Crystal Sanders, an award-winning historian and professor of African American studies, will give the University of Montana’s annual Martin Luther King Jr. Day lecture this week.
Titled “Back Then They Didn’t Want Me: A Look at Maligned, Misused and Misremembered African American Activists,” her online talk will tell the deeper story of the resistance faced by Dr. King and other activists of his time and the controversial nature of their work.
“MLK’s story often gets whitewashed in terms of being seen as a comfortable, non-controversial figure, but in his lifetime, he was highly controversial in many ways,” said Tobin Miller Shearer, director of UM’s African American studies program. “Dr. Sanders is highly qualified to tell that story. She is one of the up-and-coming scholars of the civil rights movement.”
Sanders’ research is focused on African American history, Southern history and Black education, moving beyond “the two-dimensional story of oppression and submission” to look at the everyday acts of African Americans throughout the last century that helped secure civil rights, according to a press release.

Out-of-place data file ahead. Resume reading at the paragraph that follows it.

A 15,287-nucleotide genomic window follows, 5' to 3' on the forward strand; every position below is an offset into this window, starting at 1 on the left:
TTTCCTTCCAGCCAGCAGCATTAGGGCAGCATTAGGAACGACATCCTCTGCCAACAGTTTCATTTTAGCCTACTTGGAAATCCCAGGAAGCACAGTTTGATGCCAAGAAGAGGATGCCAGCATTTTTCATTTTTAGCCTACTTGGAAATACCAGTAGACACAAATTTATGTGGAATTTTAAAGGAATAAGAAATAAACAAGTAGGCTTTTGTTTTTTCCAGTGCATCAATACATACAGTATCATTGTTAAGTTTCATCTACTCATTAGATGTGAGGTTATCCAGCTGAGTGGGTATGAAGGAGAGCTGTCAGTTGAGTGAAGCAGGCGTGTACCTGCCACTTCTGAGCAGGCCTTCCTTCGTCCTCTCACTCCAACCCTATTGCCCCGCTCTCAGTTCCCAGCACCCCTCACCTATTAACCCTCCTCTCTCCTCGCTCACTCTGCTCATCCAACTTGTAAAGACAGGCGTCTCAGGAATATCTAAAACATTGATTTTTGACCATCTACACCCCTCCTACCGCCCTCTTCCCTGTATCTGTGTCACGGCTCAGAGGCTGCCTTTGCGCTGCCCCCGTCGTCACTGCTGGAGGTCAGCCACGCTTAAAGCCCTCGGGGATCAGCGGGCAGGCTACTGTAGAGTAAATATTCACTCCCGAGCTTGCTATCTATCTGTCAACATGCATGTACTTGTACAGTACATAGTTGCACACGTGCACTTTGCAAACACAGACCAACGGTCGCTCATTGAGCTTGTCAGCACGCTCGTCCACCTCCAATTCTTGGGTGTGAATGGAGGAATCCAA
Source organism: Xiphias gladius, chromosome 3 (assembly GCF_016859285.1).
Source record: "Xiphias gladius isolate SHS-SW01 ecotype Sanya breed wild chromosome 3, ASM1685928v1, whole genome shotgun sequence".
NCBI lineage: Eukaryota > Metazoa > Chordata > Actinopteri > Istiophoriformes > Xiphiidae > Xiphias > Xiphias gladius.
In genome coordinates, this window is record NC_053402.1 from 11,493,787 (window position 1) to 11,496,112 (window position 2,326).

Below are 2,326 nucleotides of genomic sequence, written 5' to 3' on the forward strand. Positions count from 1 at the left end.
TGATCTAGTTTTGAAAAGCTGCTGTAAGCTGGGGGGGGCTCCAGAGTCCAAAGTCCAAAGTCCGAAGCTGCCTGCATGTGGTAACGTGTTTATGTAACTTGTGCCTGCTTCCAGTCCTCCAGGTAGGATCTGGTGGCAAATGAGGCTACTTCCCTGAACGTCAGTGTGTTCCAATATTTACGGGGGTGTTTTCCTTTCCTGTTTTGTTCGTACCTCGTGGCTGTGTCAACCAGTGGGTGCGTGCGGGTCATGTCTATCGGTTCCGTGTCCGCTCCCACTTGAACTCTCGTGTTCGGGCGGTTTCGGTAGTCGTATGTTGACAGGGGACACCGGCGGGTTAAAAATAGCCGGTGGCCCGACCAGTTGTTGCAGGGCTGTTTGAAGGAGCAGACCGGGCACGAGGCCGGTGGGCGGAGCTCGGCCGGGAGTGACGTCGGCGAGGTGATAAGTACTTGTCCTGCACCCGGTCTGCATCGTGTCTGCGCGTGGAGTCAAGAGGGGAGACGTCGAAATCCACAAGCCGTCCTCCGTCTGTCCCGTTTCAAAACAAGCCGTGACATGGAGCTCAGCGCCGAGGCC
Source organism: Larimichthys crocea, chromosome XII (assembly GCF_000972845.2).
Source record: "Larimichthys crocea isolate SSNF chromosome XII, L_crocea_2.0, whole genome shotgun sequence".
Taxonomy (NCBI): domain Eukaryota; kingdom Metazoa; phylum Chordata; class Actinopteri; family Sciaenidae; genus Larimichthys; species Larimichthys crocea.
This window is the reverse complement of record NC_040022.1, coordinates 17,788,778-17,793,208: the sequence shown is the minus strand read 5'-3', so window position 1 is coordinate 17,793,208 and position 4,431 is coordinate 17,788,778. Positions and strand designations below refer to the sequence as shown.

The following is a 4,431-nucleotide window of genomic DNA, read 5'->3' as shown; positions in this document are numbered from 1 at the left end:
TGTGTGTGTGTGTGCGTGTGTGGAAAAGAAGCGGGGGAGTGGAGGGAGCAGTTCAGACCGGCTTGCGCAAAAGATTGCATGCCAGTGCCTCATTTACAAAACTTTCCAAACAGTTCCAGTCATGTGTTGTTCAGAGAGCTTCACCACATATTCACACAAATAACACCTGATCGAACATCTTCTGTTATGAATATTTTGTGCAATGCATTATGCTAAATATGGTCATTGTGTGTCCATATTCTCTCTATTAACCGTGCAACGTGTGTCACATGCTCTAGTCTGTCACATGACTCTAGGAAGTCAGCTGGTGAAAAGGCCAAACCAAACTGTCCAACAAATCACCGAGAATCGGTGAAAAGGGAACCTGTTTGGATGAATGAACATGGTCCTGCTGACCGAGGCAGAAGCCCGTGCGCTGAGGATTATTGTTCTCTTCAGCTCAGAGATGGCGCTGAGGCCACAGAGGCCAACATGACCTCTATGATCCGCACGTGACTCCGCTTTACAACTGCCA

Shearer said UM’s Black Student Union specifically wanted to choose a speaker this year who could talk about MLK’s on-the-ground backstory.
“She is just a perfect fit between what the Black Student Union students here at the university wanted to see happen at this year’s MLK Day celebration and the kind of scholarship she does,” he said.
Shearer added often MLK’s story is told at the surface level, and even that is not done very well.
“Over and over again the students who are coming into my class can’t even tell me when the Civil Rights Act of 1964 was passed or if there was even a 1965 Voting Rights Act, let alone more details about the nature of the struggle at the time,” he said. “The more venues we can open up for telling that story, the better.”
In the context of the Black Lives Matter movement and protests around the country this past summer, Shearer said learning about what successful Black activists of the past faced in terms of roadblocks and resistance can teach us lessons about how to respond to today’s continued struggle for equality and justice.
“We come to accept the change after the fact as if it were inevitable, however, the better we can understand the challenges that change agents face in bringing about that change, the better equipped we are to be part of the solution today.”
In light of last week’s riots and break-in of the Capitol building in Washington, D.C., which left five people dead, Shearer said he hopes Sanders’ lecture can instill a commitment to the values of nonviolent social change that supports, rather than disrupts, the nation's commitment to equality and democracy.